The Nambudiris were not alone in this topsy-turvy world that is ever subject to the ebb and flow of time, and change of fortunes. Native Kerala Brahmins, to their dismay,  lost their tradition-bound  lifestyle  due to  compelling social metamorphosis that was  conspicuous after India's freedom from the British.  More or less the same predicament  was faced by countless rich and well-known Maharajas and Nawabs  who headed the Princely States across India during the colonial rule.   In the midst of disunity among them during the wily British regime, using various pretexts  they took away much of their regal power, vast revenue generating lands and allowed them to head the princely state with an annual dole from them to run their high-profile life with their retinue.  For name sake British Sahibs   allowed them to  keep the  crown on their head  and to please their ego, they  bestowed peerage on them  with funny  and weird titles; apart,  they assigned them special status guns-salute state, as part of state  protocol  as a mark of royalty.  

In 1971 the royal families of India faced  yet another shock in the form of abolition of privy purses (dole from the indian government; article 279 deals with purse sums) by the Congress ministry headed by  Mrs. Gandhi.  Privy purse was an added burden on the newly formed nation ridden with poverty and emaciated people.  The colonial rulers in 1947  left India with the  coffers almost  empty. Thank god they never stole the empty coffers.

Of course, the ex-rulers of the princely states who once wallowed in riches and expensive jewelry,  were not left high and dry, but spared with a few palaces (that are converted into 5 star hotels) to meet their additional expenses  with a fleet of expensive cars and a small  estate.  The same fate fell on vast land owners -  Mittadars, Mirasudars and zamindars across India. They lost the lands, vast income and epicurean life. Reason: to cut down the exploitation of  poor peasants who received paltry sum as daily wages from the egotistical land owners.  

Namboothiris'  traditional joint family residences exemplified their traditions and customs intertwined with local culture. Their impressive and strikingly beautiful  homes,  often called Illoms   are built, following the principles of Vedic architecture - Vastu  Shastras.  In this respect, families make no compromise on certain aspects of the illom. Sizes, architecture and embellishment may vary depending on the financial backing of the builder. Unlike Agraharam houses of Tamil nadu or Karnataka where  the Brahmins used to live  in a row  of houses with common walls on either side  of road, Namboothiris   preferred seclusion and built their homes in isolated  serene lush green places away from other castes to maintain their purity.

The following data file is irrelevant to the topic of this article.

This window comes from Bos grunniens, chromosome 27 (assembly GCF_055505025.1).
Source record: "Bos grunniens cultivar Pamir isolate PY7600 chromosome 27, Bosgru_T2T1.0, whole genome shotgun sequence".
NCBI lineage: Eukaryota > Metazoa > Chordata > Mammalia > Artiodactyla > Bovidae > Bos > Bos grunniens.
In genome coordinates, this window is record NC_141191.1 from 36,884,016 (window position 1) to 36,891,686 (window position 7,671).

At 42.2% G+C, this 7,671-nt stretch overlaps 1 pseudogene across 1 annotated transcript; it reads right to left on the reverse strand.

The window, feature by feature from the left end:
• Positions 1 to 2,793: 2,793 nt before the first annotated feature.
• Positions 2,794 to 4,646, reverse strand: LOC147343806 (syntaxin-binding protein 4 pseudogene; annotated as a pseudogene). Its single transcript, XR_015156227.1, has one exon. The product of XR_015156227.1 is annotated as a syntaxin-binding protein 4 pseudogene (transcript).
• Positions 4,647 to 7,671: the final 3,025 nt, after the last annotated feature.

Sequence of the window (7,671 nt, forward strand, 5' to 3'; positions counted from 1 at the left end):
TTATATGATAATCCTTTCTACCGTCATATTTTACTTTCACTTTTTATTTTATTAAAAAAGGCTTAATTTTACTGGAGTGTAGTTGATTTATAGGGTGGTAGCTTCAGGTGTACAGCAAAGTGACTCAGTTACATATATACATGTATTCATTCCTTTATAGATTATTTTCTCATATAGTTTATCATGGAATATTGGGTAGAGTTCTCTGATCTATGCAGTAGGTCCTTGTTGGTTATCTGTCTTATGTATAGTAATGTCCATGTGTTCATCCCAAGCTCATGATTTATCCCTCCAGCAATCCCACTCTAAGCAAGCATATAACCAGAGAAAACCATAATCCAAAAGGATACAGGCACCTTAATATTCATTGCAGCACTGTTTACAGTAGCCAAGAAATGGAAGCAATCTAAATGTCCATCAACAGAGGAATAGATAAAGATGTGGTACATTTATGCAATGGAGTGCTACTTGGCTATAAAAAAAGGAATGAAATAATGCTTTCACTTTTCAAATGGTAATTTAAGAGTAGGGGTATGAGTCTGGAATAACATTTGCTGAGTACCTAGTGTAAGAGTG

The Kerala land reform bills of early 1960s and act, and finally  the historical Land Reforms (Amendment) Act, 1969 by the C. Achutha Menon government which put an end to the feudal system and ensured the rights of the tenants on land, came into force on 1 January 1970. The new land reform act saw the decline of  Namboodiris opulence and the disintegration of the joint family system into small nuclear family units to live in tune with modern living.  The restricted land holding and decline in agricultural income put a strain on their living status and family expenses. 

As for their illams, many have either been demolished or fallen apart on their own due to paucity of funds to maintain them. Some of them were sold  by the owners to settle down elsewhere.  However there are many houses that remain intact showcasing traditional Kerala architecture\, its nuances and esthetics.

Like Brahmins  of Tamil Nadu, Andhra and Karnataka  Nambudiri Brahmins  contributed a lot to the language and culture. God's own country has  various  traditional indigenous arts and culture and they owe their origin to the Nambudiris. If these art forms  such as Kathakali, Mohiniattam, Theyyam, etc  are quite famous across not only Kerala but also other states it is because of Nambudiris who never failed to encourage and nurture them with their sustained  patronage. Their obsession with these native classical  forms is  so  deep-rooted that they keep them alive  today Many famous gurus hail from this community.